Alone for the day. They ask, What are you going to do in that quiet house, all alone? What will you do with ALL that time?
Shall I waste it? Daydream and piddle it away? Drink, dance, light candles and incense, play music and write? Write and write and write? Time well wasted. A beautiful wasted afternoon.
But dusk gathers, and I’m a chicken farmer as well as a writer. Eggs are gathered in baskets and await their sorting and boxing, but now I must go outside into the bitter cold one last time to shut the hens in for the night.
In the light of the quarter moon, the greenhouse glistens like a snow globe and each frosted blade of grass across the expanse of lawn is an ice crystal twinkling like fairy dust in the headlights of my pickup. I’m a chicken farmer and winter has arrived at last. The ground is frozen so my boots won’t sink into the mire that surrounded the chicken coops from the rain and slush preceding Christmas. There was no hope of it drying under the gunmetal sky with the low light of the winter solstice. No hope of a terra firma without the air temperature dipping into the twenties and staying there. Staying there.
I’m a chicken farmer and with dusk the chickens are back inside and roosting, and I must shut the coops. Roosting, they are vulnerable to any creature that might chose to invade the coop under cover of night: the coons and the skunks, the mink, fox and ground hogs, all hungry for a tasty chicken on a cold winter’s night, a meal worth the risk of a foray into populated areas. So I must cross the poultry fence in the light of the headlights I aimed to light my way. I traipse across the frozen blades of fairy grass that crunch underfoot like tiny bones to secure the coop, shut out the varmints and protect the sleeping chickens that turn comatose with the setting of the sun. Lively creatures by day, they turn silent and immobile by night, becoming even more defenseless than they naturally are.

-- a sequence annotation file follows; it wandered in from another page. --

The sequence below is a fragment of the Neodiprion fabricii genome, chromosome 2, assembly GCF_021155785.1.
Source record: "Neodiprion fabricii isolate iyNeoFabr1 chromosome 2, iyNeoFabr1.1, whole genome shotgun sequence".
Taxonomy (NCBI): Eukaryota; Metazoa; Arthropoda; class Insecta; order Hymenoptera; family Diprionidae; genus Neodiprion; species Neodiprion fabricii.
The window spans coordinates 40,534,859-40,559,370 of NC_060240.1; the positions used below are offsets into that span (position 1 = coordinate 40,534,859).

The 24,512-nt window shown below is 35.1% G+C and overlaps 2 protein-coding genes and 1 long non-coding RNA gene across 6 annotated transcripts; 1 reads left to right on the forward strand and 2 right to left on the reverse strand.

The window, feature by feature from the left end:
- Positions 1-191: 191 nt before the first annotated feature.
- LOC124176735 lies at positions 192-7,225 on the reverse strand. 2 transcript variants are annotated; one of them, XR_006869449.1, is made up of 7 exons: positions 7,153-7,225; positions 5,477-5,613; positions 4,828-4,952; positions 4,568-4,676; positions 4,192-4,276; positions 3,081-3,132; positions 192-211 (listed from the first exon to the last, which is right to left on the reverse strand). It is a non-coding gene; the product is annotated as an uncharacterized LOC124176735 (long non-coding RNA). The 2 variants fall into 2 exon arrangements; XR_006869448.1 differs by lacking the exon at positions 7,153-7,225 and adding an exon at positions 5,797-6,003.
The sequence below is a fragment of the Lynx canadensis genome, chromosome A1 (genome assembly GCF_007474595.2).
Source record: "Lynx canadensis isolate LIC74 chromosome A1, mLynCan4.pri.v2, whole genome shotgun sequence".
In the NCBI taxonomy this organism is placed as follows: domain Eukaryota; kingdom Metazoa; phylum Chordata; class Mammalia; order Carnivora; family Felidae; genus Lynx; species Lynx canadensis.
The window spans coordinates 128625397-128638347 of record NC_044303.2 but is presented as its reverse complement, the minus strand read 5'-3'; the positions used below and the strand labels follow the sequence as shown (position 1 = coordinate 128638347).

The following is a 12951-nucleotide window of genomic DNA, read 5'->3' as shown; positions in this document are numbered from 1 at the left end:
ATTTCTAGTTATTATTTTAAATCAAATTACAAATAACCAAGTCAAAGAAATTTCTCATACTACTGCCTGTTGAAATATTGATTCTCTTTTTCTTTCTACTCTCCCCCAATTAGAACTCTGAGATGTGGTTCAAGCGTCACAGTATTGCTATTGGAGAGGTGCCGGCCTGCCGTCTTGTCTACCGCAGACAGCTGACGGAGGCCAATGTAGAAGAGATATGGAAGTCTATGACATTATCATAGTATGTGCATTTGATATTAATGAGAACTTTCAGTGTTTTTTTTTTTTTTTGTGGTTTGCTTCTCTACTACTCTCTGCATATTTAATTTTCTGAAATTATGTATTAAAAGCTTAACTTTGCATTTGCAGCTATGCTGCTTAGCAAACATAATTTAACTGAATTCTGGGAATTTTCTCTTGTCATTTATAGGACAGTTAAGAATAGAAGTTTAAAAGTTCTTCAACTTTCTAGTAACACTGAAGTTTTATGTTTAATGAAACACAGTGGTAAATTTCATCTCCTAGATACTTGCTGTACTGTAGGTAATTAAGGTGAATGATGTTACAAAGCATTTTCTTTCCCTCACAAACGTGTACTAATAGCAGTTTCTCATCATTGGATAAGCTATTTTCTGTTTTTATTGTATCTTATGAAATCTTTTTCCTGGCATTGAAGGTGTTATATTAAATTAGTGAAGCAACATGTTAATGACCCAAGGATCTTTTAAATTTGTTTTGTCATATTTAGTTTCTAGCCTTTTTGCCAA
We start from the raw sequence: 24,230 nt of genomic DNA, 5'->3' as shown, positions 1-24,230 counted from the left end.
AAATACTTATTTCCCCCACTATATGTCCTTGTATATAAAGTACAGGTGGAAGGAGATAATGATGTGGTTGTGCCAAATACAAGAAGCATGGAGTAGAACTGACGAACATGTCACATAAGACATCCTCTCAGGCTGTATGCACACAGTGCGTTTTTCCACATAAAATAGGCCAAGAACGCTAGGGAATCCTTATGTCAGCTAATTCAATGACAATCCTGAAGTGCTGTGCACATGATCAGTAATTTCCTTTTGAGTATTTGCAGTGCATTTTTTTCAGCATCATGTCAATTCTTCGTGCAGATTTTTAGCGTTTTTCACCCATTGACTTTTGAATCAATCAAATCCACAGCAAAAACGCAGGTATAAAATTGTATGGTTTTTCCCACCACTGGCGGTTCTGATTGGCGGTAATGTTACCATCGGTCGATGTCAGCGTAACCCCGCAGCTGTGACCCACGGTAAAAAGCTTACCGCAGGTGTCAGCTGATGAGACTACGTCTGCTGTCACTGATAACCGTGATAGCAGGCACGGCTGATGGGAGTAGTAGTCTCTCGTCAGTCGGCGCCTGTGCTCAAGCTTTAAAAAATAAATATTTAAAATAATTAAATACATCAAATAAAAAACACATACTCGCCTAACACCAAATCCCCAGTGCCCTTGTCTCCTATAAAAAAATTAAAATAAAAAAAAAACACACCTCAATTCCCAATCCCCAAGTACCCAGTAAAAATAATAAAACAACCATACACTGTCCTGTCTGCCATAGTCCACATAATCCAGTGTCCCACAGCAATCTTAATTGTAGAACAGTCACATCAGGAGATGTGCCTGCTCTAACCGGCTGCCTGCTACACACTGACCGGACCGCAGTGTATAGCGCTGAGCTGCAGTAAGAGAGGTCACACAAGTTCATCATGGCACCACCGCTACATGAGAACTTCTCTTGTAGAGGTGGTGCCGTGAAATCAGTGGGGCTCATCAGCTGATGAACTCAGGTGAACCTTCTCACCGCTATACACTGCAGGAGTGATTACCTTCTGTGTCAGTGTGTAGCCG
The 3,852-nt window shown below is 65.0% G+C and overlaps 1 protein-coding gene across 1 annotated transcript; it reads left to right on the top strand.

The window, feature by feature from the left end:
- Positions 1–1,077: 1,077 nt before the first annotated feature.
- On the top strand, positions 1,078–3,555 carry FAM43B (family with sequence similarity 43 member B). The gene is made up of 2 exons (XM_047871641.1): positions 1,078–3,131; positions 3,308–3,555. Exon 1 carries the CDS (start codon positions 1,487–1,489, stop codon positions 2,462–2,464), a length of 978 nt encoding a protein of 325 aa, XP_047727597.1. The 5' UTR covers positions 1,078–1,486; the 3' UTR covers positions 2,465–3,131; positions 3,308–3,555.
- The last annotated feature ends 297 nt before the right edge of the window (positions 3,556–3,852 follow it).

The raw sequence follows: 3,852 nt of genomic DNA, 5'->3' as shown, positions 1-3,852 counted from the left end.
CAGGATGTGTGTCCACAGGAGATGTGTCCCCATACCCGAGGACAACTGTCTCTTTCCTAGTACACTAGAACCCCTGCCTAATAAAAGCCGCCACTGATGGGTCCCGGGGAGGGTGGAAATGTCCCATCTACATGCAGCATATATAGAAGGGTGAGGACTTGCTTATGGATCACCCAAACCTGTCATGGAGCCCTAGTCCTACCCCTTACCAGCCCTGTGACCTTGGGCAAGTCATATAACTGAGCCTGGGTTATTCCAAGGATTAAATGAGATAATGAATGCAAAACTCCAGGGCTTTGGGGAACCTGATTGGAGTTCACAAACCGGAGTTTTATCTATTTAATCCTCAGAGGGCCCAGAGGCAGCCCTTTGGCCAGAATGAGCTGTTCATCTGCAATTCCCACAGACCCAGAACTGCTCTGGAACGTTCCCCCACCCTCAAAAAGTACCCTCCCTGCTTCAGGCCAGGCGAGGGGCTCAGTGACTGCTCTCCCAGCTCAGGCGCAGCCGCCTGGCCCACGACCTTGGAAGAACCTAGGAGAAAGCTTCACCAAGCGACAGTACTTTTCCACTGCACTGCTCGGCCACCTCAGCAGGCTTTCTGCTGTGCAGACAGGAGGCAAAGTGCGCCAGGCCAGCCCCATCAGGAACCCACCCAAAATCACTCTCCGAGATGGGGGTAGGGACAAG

The stars that populate the sky and the moon at half-mast help to light my way and I reach the open door without tripping over the poultry fence or the feeders or the big stick one must carry by day to ward off the rooster with his spurs. The hens are lined up on their roosts like sparrows on a high wire. The white rooster is on the top rung surrounded by his adoring flock. He lifts his head and gives me a baleful look but doesn't budge from his perch. I slam the door shut and wedge a board against it for added protection against the crafty coon with crafty hands that can turn handles and unlatch fences. Sleep settles over the coop buttoned up for the night, and all are safe. I’m no longer a chicken farmer. I’m a writer.